As funding for ICOs drops amidst a regulatory crackdown by the US Securities and Exchange Commission, investors are turning to a new type of cryptocurrency investment vehicle in order to invest in projects: security tokens.

ICO Fervor Wanes

Following the surge in the ICO markets that occurred towards the end of 2017 and into 2018, many investors were lured and disappointed by the promises of token offerings that made bold and unprecedented claims as to their intended uses and future pricing success. More recently, however, global ICO funding has plummeted due to looming actions by global regulators to shut down companies offering tokens that fall into the definition of a security.

In the month of August, cryptocurrency and blockchain startups raised a mere $326 million, the smallest amount raised since May of last year, signaling that investors are beginning to fear the impact of their investments being deemed as unregulated securities.

The difficulty for ICO investors is discerning what type of token the ICO they are investing in is offering: a utility token or a security token. Utility tokens are classified as tools, not investments, that provide a specific solution to an existing problem. Security tokens, on the other hand, are classified as being an investment in a specific company or project, with the goal of generating investors profit through the success of the connected project.

If a token falls under securities laws, which are similar across global regulatory agencies, it will be subjected to a host of specific rules and requirements by regulatory agencies.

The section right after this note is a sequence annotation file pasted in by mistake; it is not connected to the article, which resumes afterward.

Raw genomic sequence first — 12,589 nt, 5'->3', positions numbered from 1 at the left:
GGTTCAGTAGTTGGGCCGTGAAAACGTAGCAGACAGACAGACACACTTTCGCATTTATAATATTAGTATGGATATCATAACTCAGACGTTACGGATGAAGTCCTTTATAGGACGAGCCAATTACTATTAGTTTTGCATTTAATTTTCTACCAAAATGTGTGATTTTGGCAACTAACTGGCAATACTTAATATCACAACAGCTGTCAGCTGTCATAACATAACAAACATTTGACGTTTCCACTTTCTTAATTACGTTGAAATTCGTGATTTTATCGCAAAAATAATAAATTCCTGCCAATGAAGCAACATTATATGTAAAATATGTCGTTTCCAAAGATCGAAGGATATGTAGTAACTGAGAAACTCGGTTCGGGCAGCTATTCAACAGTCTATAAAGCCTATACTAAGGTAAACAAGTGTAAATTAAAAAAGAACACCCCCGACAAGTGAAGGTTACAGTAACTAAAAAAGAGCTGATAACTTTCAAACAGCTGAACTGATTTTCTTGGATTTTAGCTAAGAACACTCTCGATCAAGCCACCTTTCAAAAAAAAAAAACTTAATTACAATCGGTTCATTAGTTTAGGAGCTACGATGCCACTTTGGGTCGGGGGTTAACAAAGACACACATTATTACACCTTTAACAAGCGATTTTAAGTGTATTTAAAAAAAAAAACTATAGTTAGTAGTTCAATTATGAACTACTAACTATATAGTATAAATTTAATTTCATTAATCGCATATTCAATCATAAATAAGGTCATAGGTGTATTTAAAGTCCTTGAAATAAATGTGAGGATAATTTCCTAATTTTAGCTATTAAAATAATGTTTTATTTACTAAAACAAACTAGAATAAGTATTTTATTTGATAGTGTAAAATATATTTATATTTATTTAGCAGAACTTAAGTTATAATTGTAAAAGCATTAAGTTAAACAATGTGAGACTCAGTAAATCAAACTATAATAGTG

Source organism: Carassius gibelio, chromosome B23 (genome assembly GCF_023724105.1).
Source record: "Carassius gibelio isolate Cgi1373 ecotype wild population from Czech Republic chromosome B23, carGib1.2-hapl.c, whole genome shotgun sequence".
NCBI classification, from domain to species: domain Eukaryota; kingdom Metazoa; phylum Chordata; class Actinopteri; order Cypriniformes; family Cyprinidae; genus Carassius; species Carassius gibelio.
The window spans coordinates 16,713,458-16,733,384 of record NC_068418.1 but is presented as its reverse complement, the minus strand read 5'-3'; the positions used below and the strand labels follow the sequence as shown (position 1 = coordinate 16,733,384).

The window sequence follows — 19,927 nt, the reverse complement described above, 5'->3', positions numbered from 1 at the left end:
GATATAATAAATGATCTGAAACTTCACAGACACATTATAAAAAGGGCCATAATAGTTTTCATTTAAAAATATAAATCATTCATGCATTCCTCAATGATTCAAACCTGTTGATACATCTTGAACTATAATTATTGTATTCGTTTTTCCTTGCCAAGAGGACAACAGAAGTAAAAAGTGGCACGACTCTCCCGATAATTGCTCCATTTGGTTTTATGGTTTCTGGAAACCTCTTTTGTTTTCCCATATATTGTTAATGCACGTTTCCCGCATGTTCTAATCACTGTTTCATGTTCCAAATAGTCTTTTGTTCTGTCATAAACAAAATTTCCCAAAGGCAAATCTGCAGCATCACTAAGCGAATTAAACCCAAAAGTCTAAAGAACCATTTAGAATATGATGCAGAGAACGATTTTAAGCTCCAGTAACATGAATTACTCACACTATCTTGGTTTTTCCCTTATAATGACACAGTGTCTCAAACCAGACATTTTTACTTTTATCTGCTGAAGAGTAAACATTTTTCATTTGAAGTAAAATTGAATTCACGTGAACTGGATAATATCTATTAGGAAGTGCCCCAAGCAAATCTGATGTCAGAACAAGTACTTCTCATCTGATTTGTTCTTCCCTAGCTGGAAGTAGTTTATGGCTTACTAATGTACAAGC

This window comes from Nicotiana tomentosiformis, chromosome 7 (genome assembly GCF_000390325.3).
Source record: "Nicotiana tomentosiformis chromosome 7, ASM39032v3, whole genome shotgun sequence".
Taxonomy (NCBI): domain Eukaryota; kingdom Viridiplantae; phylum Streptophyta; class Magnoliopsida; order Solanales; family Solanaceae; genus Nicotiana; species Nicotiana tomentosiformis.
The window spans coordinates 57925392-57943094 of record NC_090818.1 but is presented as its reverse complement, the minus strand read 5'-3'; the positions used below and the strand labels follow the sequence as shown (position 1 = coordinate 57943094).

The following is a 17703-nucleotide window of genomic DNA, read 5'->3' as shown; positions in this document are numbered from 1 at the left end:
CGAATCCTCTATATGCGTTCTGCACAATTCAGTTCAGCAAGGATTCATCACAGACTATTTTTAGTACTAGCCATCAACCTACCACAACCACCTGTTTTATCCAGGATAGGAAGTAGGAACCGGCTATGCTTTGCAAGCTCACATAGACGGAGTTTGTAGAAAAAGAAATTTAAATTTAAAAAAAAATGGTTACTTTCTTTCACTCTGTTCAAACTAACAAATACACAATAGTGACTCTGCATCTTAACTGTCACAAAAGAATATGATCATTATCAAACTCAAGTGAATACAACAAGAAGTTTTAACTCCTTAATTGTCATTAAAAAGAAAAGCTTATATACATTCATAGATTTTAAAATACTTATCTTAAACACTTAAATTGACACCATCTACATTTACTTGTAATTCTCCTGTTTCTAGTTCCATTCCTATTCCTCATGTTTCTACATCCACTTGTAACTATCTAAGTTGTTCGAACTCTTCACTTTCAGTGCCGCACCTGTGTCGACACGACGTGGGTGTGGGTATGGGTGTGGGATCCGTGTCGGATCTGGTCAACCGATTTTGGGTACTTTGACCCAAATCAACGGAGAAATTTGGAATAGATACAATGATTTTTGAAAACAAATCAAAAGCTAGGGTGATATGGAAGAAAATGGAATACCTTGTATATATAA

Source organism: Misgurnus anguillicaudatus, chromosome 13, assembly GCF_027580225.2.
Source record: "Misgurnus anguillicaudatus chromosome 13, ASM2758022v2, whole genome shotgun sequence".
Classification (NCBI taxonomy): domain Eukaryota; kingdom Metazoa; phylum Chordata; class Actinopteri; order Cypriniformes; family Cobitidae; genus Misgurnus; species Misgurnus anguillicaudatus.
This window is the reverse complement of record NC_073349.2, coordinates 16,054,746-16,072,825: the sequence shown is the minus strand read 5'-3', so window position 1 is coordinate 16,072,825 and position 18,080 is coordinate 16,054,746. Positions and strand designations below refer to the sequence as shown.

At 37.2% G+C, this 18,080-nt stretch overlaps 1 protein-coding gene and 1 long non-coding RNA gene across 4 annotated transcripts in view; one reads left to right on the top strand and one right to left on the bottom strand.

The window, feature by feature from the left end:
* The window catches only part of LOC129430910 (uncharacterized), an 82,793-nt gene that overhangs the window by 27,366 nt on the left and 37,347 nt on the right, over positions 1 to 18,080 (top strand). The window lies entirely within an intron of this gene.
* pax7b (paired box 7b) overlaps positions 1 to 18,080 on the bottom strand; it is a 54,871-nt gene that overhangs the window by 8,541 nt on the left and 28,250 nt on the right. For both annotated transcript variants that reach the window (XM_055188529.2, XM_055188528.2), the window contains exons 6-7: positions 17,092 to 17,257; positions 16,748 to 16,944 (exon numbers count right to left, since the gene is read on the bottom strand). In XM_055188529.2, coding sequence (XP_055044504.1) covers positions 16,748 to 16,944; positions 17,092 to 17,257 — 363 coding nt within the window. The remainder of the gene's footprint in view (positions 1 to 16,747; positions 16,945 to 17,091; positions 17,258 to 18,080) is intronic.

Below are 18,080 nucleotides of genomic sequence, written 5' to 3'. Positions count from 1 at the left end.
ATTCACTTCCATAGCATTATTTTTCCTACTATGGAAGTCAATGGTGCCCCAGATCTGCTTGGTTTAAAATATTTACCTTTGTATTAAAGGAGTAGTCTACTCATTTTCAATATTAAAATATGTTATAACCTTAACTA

US Court Ruling: ICOs Fall under Securities Law 

Recently, a US District Court Judge ruled that ICO offerings are covered by securities laws, meaning that unless the token offered by an ICO is unquestionably a utility token, it falls under securities laws and can be regulated as such.

The ruling came about during a case against Maksim Zaslavskiy, who had been offering an ICO to investors with the promise that the tokens were physically backed by real estate and diamonds. Federal prosecutors used the classification of ICOs as a key point of their case, arguing that Zaslavskiy had offered investors an unregistered security product.

The judge agreed with this reasoning, noting that:

“Congress’ purpose in enacting the securities laws was to regulate investments, in whatever form they are made and by whatever name they are called…”

The SEC quickly moved to shut down two operations that had been offering security tokens to investors, including an unregistered crypto hedge fund and TokenLot, a self-described ICO superstore.

Registered security tokens are now looking like they will be the next hottest product for cryptocurrency investors, due to their regulatory compliance and massive potential for profits.

Laimonas Noreika, the CEO of Desico, a platform launching next year that offers retail investors the ability to invest in registered security tokens, spoke to Forbes about the future of security tokens, saying:

“Tokenized securities are bridging the gap between traditional financial markets and crypto markets because they are aligned with everyone’s interest. Regulators want to protect the investors, investors want their assets tradable, and crowds from all over the world want to invest in the most promising startups at an early stage.”

In a Medium post by Anthony Pompliano, the founder of Morgan Creek Digital Assets, he explains that security tokens are “digital assets subject to federal security regulations. In layman terms, they are the intersection of digital assets (tokens) with traditional financial products — a new technology improving old things.”

Pompliano feels incredibly confident about the future of security tokens, boldly adding that they will “revolutionize the traditional finance world.”

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